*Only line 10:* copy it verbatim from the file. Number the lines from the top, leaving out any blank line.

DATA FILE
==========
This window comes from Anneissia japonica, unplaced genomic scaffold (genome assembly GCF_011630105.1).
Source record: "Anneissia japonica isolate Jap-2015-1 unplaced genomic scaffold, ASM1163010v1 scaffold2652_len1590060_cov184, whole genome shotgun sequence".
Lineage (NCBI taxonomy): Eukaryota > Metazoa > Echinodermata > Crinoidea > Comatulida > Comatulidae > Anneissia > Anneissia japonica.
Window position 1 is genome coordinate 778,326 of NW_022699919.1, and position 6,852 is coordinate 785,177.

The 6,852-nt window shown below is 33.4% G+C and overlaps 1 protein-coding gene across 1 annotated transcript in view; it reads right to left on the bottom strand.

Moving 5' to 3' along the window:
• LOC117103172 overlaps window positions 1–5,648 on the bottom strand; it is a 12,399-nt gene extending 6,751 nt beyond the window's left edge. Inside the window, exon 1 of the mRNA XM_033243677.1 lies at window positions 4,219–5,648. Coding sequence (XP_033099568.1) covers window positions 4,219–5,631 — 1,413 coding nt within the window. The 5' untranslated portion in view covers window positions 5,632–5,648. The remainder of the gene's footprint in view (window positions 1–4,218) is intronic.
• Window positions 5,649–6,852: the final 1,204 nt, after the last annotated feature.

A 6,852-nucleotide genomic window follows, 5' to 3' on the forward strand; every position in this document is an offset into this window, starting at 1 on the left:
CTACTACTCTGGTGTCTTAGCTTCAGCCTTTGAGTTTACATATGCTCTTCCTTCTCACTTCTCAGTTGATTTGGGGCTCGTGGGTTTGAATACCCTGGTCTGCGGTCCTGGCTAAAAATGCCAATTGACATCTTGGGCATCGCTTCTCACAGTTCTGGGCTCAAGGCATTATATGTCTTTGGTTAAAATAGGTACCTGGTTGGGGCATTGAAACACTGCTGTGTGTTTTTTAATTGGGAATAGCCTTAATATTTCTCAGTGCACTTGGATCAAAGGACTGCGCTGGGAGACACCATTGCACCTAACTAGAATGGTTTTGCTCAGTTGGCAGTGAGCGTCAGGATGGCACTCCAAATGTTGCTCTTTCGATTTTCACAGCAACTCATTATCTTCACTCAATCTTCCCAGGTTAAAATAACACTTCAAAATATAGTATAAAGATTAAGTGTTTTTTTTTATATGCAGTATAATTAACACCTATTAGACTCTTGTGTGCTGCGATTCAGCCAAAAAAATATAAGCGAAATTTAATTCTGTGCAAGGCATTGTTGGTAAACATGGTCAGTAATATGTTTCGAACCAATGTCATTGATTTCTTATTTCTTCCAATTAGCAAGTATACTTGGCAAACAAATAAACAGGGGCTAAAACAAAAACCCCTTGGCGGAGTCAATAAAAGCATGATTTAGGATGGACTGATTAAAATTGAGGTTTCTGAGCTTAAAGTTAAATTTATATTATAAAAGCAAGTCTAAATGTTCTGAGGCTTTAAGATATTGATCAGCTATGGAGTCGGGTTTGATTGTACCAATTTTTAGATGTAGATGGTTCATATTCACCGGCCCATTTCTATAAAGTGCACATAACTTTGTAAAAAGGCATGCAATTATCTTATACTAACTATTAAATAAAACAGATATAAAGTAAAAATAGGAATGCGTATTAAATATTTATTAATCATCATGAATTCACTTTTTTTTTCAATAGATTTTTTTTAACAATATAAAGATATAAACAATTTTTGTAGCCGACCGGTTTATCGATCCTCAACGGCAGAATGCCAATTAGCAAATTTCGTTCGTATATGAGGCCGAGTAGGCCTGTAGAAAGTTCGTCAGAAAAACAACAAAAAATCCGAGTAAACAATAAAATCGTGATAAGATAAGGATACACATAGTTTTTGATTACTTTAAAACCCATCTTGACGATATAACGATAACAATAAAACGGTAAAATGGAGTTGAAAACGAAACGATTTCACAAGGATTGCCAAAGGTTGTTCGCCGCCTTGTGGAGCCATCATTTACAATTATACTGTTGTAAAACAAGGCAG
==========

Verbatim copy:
CTACTACTCTGGTGTCTTAGCTTCAGCCTTTGAGTTTACATATGCTCTTCCTTCTCACTTCTCAGTTGATTTGGGGCTCGTGGGTTTGAATACCCTGGTCTGCGGTCCTGGCTAAAAATGCCAATTGACATCTTGGGCATCGCTTCTCACAGTTCTGGGCTCAAGGCATTATATGTCTTTGGTTAAAATAGGTACCTGGTTGGGGCATTGAAACACTGCTGTGTGTTTTTTAATTGGGAATAGCCTTAATATTTCTCAGTGCACTTGGATCAAAGGACTGCGCTGGGAGACACCATTGCACCTAACTAGAATGGTTTTGCTCAGTTGGCAGTGAGCGTCAGGATGGCACTCCAAATGTTGCTCTTTCGATTTTCACAGCAACTCATTATCTTCACTCAATCTTCCCAGGTTAAAATAACACTTCAAAATATAGTATAAAGATTAAGTGTTTTTTTTTATATGCAGTATAATTAACACCTATTAGACTCTTGTGTGCTGCGATTCAGCCAAAAAAATATAAGCGAAATTTAATTCTGTGCAAGGCATTGTTGGTAAACATGGTCAGTAATATGTTTCGAACCAATGTCATTGATTTCTTATTTCTTCCAATTAGCAAGTATACTTGGCAAACAAATAAACAGGGGCTAAAACAAAAACCCCTTGGCGGAGTCAATAAAAGCATGATTTAGGATGGACTGATTAAAATTGAGGTTTCTGAGCTTAAAGTTAAATTTATATTATAAAAGCAAGTCTAAATGTTCTGAGGCTTTAAGATATTGATCAGCTATGGAGTCGGGTTTGATTGTACCAATTTTTAGATGTAGATGGTTCATATTCACCGGCCCATTTCTATAAAGTGCACATAACTTTGTAAAAAGGCATGCAATTATCTTATACTAACTATTAAATAAAACAGATATAAAGTAAAAATAGGAATGCGTATTAAATATTTATTAATCATCATGAATTCACTTTTTTTTTCAATAGATTTTTTTTAACAATATAAAGATATAAACAATTTTTGTAGCCGACCGGTTTATCGATCCTCAACGGCAGAATGCCAATTAGCAAATTTCGTTCGTATATGAGGCCGAGTAGGCCTGTAGAAAGTTCGTCAGAAAAACAACAAAAAATCCGAGTAAACAATAAAATCGTGATAAGATAAGGATACACATAGTTTTTGATTACTTTAAAACCCATCTTGACGATATAACGATAACAATAAAACGGTAAAATGGAGTTGAAAACGAAACGATTTCACAAGGATTGCCAAAGGTTGTTCGCCGCCTTGTGGAGCCATCATTTACAATTATACTGTTGTAAAACAAGGCAG